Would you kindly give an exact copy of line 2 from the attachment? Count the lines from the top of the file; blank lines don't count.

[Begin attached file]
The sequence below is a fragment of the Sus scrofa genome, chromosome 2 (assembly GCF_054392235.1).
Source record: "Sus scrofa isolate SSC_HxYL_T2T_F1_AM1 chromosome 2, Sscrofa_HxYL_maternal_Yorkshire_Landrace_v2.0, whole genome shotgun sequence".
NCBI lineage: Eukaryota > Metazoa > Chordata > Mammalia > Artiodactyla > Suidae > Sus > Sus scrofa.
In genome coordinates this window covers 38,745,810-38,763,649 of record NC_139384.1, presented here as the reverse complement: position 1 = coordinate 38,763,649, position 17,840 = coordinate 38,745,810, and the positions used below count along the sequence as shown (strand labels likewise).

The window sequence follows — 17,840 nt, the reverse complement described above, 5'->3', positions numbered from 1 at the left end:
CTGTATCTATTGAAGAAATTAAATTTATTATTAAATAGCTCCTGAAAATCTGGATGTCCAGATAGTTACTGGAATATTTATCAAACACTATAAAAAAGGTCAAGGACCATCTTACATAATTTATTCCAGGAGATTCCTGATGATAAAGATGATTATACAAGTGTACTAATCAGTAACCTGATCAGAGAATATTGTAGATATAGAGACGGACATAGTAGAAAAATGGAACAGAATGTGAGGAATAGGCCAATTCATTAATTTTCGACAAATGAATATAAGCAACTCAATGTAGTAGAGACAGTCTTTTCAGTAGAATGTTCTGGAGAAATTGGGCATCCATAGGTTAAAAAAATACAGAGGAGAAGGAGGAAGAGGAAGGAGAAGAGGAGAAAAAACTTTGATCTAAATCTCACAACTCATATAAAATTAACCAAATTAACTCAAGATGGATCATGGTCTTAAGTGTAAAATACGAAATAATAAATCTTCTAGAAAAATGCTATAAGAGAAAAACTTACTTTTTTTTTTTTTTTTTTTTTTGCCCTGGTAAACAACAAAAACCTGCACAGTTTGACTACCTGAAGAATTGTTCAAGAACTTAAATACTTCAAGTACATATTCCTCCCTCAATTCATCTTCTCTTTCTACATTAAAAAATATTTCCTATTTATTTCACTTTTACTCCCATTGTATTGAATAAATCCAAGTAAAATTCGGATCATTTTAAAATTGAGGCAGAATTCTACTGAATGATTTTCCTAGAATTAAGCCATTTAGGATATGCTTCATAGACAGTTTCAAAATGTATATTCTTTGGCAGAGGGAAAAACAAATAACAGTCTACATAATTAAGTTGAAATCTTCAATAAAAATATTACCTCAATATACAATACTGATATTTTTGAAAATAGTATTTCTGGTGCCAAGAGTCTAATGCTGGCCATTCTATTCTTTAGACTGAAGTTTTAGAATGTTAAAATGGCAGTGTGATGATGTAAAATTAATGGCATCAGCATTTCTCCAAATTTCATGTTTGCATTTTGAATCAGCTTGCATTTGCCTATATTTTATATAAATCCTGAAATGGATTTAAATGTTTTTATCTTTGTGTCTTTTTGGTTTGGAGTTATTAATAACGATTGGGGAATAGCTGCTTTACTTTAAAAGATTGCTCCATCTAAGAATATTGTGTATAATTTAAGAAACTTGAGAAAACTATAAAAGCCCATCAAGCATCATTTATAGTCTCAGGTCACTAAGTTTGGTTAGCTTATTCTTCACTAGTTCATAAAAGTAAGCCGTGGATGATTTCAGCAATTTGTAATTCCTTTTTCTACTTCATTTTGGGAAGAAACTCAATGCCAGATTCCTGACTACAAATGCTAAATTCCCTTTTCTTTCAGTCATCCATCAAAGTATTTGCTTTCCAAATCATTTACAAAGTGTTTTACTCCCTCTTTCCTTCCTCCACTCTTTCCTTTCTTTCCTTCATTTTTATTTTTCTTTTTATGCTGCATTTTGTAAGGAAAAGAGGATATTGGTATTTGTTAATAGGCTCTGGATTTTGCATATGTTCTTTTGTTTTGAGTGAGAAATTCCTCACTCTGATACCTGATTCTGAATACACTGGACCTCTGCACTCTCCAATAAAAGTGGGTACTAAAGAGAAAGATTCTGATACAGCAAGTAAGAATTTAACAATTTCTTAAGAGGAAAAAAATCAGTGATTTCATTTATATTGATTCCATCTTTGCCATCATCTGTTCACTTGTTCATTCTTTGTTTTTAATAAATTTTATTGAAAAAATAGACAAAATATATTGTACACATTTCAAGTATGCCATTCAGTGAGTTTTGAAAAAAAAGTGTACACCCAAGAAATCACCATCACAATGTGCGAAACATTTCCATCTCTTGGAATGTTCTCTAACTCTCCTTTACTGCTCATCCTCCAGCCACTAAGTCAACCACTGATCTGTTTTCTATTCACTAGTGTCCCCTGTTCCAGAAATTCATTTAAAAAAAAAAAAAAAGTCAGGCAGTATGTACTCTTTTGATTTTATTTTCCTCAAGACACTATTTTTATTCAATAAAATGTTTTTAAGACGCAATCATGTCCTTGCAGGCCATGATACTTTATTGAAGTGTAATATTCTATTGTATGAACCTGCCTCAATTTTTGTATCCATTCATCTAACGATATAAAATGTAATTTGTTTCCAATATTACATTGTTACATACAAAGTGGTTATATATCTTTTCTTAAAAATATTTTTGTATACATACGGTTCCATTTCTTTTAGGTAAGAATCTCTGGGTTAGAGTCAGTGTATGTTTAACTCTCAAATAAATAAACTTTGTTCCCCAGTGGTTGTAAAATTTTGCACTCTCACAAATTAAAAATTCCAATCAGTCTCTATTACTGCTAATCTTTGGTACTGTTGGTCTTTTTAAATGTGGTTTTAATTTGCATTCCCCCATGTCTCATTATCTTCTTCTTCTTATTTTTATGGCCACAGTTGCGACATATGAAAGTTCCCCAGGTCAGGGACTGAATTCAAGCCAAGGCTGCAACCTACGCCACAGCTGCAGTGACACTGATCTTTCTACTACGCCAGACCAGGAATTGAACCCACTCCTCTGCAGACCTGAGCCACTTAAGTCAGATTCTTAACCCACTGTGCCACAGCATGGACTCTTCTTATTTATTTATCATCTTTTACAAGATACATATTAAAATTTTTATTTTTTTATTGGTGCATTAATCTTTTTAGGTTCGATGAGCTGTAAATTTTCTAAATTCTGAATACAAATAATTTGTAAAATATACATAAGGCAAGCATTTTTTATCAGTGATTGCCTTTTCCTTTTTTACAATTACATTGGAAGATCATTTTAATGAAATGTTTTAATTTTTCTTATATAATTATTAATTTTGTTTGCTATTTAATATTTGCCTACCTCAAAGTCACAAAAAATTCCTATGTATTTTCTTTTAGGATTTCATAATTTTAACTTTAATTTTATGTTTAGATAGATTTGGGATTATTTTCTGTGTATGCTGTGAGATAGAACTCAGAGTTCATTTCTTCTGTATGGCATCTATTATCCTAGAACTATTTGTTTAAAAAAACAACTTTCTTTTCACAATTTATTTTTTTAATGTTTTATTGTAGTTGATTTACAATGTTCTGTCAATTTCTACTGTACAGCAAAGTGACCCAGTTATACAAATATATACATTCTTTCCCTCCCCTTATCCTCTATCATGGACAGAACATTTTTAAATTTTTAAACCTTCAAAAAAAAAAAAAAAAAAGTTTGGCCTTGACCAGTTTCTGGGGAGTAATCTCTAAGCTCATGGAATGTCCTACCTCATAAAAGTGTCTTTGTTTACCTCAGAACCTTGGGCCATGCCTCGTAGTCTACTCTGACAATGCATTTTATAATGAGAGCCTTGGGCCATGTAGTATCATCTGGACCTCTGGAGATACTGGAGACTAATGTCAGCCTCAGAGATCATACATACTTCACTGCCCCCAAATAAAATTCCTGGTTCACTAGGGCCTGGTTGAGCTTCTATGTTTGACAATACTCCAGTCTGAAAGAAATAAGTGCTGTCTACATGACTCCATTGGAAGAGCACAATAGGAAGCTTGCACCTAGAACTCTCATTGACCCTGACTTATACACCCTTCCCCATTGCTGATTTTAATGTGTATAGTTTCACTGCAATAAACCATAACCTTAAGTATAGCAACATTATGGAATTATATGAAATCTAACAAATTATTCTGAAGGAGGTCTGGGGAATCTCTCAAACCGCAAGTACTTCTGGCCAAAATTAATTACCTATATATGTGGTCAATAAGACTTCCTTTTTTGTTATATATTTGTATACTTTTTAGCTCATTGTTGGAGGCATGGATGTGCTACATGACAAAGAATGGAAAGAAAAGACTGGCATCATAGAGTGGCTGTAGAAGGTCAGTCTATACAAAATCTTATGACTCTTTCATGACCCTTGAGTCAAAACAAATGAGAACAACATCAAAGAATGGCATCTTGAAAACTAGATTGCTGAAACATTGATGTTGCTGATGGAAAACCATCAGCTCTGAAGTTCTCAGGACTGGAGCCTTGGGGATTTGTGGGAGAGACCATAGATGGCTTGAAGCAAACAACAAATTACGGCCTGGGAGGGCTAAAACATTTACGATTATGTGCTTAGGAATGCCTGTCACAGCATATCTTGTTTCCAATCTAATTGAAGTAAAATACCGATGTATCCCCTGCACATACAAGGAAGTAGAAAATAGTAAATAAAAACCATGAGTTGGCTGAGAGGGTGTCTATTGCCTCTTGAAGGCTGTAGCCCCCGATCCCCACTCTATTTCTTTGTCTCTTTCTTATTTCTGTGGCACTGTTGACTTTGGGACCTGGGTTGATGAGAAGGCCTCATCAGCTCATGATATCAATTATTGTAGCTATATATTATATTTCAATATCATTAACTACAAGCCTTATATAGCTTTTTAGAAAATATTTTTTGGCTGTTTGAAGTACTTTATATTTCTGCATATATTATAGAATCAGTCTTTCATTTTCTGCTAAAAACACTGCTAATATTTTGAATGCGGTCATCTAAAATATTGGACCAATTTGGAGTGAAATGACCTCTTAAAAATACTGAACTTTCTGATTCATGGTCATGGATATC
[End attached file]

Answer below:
Source record: "Sus scrofa isolate SSC_HxYL_T2T_F1_AM1 chromosome 2, Sscrofa_HxYL_maternal_Yorkshire_Landrace_v2.0, whole genome shotgun sequence".